As beautiful as the vision of a comprehensively sustainable textile industry may be, at the end of the day it is embedded in a systems that makes money and, above all, spends it.
A certain amount of monetary resources must be available for this, which we earn through the selling of our products. Of course, the price plays a decisive role. There are different approaches to pricing and it isn’t uncommon for them to determine the majority of the perception of an entire brand.
Let's start at the bottom: The lowest prices can only be achieved if savings are made everywhere. This primarily concerns the quality of a product, but also social and ecological losses. This is about mass production for an oversized mass market – emotions in the form of brand reference or sustainability are completely excluded. At the other extreme are high-priced luxury items aimed at a small, selected clientele. Here, the exclusivity of the brand is also created quite simply by the high price. The quality is usually better (which, by the way, does not always mean better production conditions), but of course not to the same extent as the difference in prices. It is not news that there is no world between the production price for low and high quality, but there are between the retail prices. Many brands, like us, are in the middle of the field – in terms of price.
The margins (the difference between production and sales price) flow primarily into marketing and sales: For higher prices you have to do more nowadays in order to win customers. It doesn’t matter whether this is imaginary, i.e. a desire could be created through clever campaigns, or whether the added value is that a piece of clothing simply fulfills its function at the lowest possible price. So it is a question of business philosophy to whom I would like to recommend my products, because prices are closely linked to target groups. So I could offer a T-shirt like the one we have in the program for 50 euros, calculate 30 Euros for dealers and sales, a few Euros for marketing and an appropriately photo shoot, and then estimate half of it for a 40% sale to sell it. A classic calculation that is also standard for some ‘sustainable’ brands. (At this point it must therefore be mentioned briefly that we also have a lot going on in the sale at times. Unfortunately, this has always been due to different circumstances: Goods only available at the wrong time, being saddled with goods due to Corona, getting rid of remaining stocks to maintaining liquidity. With the help of our pre-orders, we try to better predict future requirements. For us, this means: planning security and avoiding discount battles.)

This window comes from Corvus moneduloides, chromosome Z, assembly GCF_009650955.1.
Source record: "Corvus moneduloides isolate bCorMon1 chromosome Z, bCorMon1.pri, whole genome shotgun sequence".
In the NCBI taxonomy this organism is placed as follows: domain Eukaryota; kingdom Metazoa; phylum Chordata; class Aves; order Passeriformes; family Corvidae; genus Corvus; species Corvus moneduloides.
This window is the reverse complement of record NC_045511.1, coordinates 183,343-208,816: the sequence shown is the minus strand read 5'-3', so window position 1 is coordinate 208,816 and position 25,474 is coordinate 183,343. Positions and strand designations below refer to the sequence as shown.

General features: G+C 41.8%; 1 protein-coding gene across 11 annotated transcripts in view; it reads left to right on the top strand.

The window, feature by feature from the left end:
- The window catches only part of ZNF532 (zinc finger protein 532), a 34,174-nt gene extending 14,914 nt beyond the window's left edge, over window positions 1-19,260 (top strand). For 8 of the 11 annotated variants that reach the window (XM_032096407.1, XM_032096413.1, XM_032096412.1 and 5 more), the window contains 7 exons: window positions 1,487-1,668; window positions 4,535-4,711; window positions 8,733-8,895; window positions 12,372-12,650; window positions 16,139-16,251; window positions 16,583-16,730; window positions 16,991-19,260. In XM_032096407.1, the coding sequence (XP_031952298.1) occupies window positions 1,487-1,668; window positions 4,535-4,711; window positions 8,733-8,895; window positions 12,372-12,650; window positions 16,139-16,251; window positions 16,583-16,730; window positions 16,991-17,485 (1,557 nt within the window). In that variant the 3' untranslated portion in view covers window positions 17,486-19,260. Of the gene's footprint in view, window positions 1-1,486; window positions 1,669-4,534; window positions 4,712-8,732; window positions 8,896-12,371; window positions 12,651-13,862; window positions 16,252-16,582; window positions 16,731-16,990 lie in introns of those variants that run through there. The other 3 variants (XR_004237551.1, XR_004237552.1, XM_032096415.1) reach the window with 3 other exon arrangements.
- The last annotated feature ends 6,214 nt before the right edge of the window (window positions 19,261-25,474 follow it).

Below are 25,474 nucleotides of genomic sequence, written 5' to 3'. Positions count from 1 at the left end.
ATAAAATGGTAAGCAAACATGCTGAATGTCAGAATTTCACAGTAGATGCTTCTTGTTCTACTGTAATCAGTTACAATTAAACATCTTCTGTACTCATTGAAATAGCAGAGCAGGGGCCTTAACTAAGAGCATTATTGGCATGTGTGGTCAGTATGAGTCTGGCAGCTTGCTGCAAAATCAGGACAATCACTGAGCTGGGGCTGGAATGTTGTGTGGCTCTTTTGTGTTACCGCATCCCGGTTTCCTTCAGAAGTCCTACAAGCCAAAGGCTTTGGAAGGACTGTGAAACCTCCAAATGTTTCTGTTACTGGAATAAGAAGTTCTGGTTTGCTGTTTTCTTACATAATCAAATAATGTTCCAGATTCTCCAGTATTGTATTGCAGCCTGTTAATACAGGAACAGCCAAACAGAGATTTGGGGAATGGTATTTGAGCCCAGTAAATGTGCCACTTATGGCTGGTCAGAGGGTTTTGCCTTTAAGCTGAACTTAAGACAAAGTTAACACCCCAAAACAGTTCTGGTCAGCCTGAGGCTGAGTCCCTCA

With this information in mind, I would like to briefly introduce our idea, because obviously we have other plans. We aim to reach as many people as possible with our vision and our products, because even if you are generally skeptical about consumption, you sometimes need new clothes. Since we are so self-confident to claim that our approach to developing products, using materials and taking them back is better for people and nature than for others, the specific goal is therefore: Better buy from us than anywhere else! ;)
At the moment we’re of course still small, but growing. The bigger we get, the more the sale of the products will pay off and the more money we will have at our disposal. However, we don’t want to buy big SUVs from them, but rather become even cheaper in order to have even more impact and to show that sustainable consumption is not only possible with a large budget and for high-income earner. We can’t yet imagine that Manitober will become a ’mass product’, but we would welcome it.
So there will probably never be big profits with us, but fair fashion for everyone – and that’s our vision!